Consider the situation where each document in the cities collection contains a landmarks subcollection. Security rules apply only at the matched path, so the access controls defined on the cities collection do not apply to the landmarks subcollection. Instead, write explicit rules to control access to subcollections:

service cloud.firestore {
  match /databases/{database}/documents {
    match /cities/{city} {
      allow read, write: if <condition>;

        // Explicitly define rules for the 'landmarks' subcollection
        match /landmarks/{landmark} {
          allow read, write: if <condition>;
        }
    }
  }
}

When nesting match statements, the path of the inner match statement is always relative to the path of the outer match statement. The following rulesets are therefore equivalent:

service cloud.firestore {
  match /databases/{database}/documents {
    match /cities/{city} {
      match /landmarks/{landmark} {
        allow read, write: if <condition>;
      }
    }
  }
}
service cloud.firestore {
  match /databases/{database}/documents {
    match /cities/{city}/landmarks/{landmark} {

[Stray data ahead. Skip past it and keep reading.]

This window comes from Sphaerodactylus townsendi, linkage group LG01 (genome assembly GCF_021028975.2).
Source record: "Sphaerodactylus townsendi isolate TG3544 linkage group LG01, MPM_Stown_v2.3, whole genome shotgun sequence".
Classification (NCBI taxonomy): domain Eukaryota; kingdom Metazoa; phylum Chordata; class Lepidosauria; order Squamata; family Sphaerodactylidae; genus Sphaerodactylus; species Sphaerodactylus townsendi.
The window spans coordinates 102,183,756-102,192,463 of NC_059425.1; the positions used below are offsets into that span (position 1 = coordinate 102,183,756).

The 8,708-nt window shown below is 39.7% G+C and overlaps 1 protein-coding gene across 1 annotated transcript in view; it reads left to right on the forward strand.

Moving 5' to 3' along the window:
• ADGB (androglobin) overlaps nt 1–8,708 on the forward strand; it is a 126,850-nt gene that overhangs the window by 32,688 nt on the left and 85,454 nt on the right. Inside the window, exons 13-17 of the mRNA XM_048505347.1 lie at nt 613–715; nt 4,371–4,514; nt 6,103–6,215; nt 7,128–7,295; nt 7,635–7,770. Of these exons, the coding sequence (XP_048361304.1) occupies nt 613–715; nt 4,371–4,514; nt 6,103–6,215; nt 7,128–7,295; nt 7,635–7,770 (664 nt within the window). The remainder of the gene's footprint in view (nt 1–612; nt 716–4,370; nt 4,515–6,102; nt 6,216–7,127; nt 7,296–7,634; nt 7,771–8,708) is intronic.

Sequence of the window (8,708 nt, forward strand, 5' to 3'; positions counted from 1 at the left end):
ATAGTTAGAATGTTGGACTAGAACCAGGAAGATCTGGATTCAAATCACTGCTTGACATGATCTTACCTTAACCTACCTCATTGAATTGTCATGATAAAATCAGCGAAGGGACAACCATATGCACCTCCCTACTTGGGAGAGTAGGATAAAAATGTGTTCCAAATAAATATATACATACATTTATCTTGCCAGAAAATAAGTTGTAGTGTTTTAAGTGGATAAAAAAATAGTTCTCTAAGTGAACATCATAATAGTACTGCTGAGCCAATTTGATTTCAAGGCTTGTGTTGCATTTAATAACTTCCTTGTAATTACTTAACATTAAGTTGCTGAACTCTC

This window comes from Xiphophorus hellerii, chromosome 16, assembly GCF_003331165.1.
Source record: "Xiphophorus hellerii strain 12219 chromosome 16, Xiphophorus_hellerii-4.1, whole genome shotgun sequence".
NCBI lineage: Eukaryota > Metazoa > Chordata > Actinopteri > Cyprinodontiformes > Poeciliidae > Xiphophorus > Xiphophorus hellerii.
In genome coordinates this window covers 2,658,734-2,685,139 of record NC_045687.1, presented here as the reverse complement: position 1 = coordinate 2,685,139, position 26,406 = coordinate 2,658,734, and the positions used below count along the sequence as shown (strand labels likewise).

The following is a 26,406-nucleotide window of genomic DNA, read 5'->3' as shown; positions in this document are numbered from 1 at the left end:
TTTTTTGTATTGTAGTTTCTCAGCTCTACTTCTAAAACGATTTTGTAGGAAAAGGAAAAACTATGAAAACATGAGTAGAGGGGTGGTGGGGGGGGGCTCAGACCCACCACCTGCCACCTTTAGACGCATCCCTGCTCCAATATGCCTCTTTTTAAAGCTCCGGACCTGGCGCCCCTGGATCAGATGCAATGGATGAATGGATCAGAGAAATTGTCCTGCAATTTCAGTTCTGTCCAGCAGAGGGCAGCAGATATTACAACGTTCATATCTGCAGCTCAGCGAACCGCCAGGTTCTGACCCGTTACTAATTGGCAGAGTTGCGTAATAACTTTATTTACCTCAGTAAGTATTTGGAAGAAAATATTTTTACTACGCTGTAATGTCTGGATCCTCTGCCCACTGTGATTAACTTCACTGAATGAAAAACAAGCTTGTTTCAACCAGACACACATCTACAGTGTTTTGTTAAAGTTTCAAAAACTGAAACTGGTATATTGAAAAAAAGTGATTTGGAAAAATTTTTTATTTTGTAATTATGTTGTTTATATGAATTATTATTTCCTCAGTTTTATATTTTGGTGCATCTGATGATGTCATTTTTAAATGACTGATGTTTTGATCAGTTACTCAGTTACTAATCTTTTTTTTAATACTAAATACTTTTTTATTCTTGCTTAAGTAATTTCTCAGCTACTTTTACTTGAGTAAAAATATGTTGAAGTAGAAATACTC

allow read, write: if <condition>;
    }
  }
}

If you want rules to apply to an arbitrarily deep hierarchy, use the recursive wildcard syntax, {name=**}:

service cloud.firestore {
  match /databases/{database}/documents {
    // Matches any document in the cities collection as well as any document
    // in a subcollection.
    match /cities/{document=**} {
      allow read, write: if <condition>;
    }
  }
}

When using the recursive wildcard syntax, the wildcard variable will contain the entire matching path segment, even if the document is located in a deeply nested subcollection. For example, the rules listed above would match a document located at /cities/SF/landmarks/coit_tower, and the value of the document variable would be SF/landmarks/coit_tower.